- Odlyzko does a wonderful calculation of the costs of the arXiv preprint server. After making very generous assumptions about the costs of operation, he comes up with a number: $75 per paper, or nearly two orders of magnitude cost reductions over ordinary journals.
- Odlyzko estimates the cost of running a full-service electronic journal at about $300-$1000 per article, i.e., one order of magnitude cost reduction over ordinary journals.
- Summing up to this point: journal publication is only a tiny part of the whole research economy; the cost of journal publication could be reduced by an order of magnitude or so by going electronic; going to a preprint system buys you another order of magnitude; there are many signs of market failures and inefficiences in the journal publishing industry.
Odlyzko’s analysis of the perverse economic incentives involved and the consequent market failure is excellent. The argument is sufficiently dense and informative that I’ll quote it. Note especially the first sentence:
Journals do not compete on price, since that is not what determines their success[!!]. There are four principal groups of players. The first one consists of scholars as producers of the information that makes journals valuable. The second consists of scholars as users of that information. However, as users, they gain access to journals primarily through the third group, the libraries. Libraries purchase journals from the fourth group, the publishers, usually in response to requests from scholars. These requests are based overwhelmingly on the perceived quality of the journals, and price seldom plays a role (although that is changing under the pressure to control growth of library costs). The budgets for libraries almost always come from different sources than the budgets for academic departments, so that scholars as users do not have to make an explicit tradeoff between graduate assistantships and libraries, for example.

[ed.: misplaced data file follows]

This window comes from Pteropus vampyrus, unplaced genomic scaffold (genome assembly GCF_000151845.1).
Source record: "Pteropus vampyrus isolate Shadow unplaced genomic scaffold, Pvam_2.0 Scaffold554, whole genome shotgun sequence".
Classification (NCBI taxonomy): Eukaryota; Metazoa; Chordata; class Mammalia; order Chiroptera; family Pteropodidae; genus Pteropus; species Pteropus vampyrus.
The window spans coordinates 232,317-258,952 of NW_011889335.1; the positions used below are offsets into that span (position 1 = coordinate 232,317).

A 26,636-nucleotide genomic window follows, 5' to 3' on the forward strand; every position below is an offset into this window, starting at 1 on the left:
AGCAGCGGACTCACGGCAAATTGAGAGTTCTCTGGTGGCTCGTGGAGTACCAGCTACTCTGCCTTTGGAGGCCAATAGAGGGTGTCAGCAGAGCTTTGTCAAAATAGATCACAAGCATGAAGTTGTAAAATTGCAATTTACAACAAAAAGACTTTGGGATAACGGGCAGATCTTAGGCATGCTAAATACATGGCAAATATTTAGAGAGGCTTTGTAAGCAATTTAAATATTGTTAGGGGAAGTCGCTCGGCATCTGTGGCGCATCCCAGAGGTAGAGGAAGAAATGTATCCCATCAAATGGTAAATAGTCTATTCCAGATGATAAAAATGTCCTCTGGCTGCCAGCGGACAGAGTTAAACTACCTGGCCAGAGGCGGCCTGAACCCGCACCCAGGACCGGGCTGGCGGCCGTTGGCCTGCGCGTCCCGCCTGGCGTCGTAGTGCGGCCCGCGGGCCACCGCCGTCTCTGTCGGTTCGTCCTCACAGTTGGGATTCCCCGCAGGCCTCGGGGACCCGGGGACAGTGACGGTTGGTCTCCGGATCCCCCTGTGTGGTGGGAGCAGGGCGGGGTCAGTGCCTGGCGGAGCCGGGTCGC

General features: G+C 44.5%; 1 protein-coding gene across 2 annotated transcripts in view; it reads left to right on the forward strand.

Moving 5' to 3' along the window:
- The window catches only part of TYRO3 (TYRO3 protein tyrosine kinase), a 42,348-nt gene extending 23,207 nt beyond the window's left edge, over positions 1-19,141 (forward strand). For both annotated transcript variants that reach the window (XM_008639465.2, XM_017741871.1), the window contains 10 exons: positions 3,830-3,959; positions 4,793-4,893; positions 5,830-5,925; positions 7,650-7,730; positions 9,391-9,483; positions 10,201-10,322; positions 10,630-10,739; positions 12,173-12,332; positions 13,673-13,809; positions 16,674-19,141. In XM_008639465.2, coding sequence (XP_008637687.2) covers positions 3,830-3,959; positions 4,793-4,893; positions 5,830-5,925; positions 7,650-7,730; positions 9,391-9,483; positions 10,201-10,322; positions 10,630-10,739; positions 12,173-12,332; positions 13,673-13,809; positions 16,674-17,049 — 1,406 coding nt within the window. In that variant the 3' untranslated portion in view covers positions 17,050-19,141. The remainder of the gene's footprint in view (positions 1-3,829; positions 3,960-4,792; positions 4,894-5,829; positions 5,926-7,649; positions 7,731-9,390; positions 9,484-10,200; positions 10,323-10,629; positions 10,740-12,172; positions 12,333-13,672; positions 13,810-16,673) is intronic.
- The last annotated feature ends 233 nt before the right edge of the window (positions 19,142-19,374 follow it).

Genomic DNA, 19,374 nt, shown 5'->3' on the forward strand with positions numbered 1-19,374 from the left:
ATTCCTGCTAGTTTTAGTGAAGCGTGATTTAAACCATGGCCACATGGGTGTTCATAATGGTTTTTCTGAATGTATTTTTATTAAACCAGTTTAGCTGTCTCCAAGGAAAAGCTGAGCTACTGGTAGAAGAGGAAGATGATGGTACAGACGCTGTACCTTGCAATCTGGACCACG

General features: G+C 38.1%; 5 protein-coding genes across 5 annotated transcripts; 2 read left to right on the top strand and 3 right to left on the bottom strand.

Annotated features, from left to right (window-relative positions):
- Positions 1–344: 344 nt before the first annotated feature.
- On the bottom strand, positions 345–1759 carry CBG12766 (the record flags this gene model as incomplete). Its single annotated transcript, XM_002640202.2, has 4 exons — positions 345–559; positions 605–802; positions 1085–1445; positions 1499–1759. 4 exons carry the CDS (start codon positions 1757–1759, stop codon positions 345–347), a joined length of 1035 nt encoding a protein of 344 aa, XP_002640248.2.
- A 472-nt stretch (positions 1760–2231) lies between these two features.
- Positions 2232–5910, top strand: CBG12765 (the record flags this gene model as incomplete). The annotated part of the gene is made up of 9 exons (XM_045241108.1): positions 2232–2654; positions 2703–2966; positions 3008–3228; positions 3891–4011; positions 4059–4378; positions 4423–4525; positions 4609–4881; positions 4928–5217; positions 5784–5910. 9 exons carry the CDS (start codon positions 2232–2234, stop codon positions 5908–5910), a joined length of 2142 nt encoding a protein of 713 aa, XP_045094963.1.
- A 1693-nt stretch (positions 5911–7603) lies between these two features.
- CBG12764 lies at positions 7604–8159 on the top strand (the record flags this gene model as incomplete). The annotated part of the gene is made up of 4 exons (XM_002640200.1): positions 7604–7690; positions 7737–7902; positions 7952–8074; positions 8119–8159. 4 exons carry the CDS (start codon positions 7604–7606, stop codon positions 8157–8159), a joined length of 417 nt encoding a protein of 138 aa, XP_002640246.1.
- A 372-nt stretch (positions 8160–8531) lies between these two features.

Scholars as writers of papers determine what journals their work will appear in, and thus how much it will cost society to publish their work. However, scholars have no incentive to care about those costs. What matters the most to them is the prestige of the journals they publish in. Often the economic incentives are to publish in high-cost outlets. It has often been argued that page charges are a rational way to allocate costs of publishing, since they make the author (or the author’s institution or research grant) cover some of the costs of the publication, which, after all, is motivated by a desire to further the author’s career. However, page charges are less and less frequent. As an extreme example, in the late 1970s, Nuclear Physics B, published by Elsevier, took over as the “journal of choice” in particle physics and field theory from Physical Review D, even though the latter was much less expensive. This happened because Phys. Rev. D had page charges, and physicists decided they would rather use their grant money for travel, postdocs, and the like. Note that the physicists in this story behaved in a perfectly rational way. They did not have to use their grants to pay for the increase in library costs associated with the shift from an inexpensive journal to a much pricier one. Furthermore, even if they had to pay for that cost, they would have come out ahead; the increase in the costs of just their own library associated with an individual decision to publish in Nucl. Phys. B instead of the less expensive Phys. Rev. D (could such a small change have been quantified) would have been much smaller than the savings on page charges. Most of the extra cost would have been absorbed by other institutions.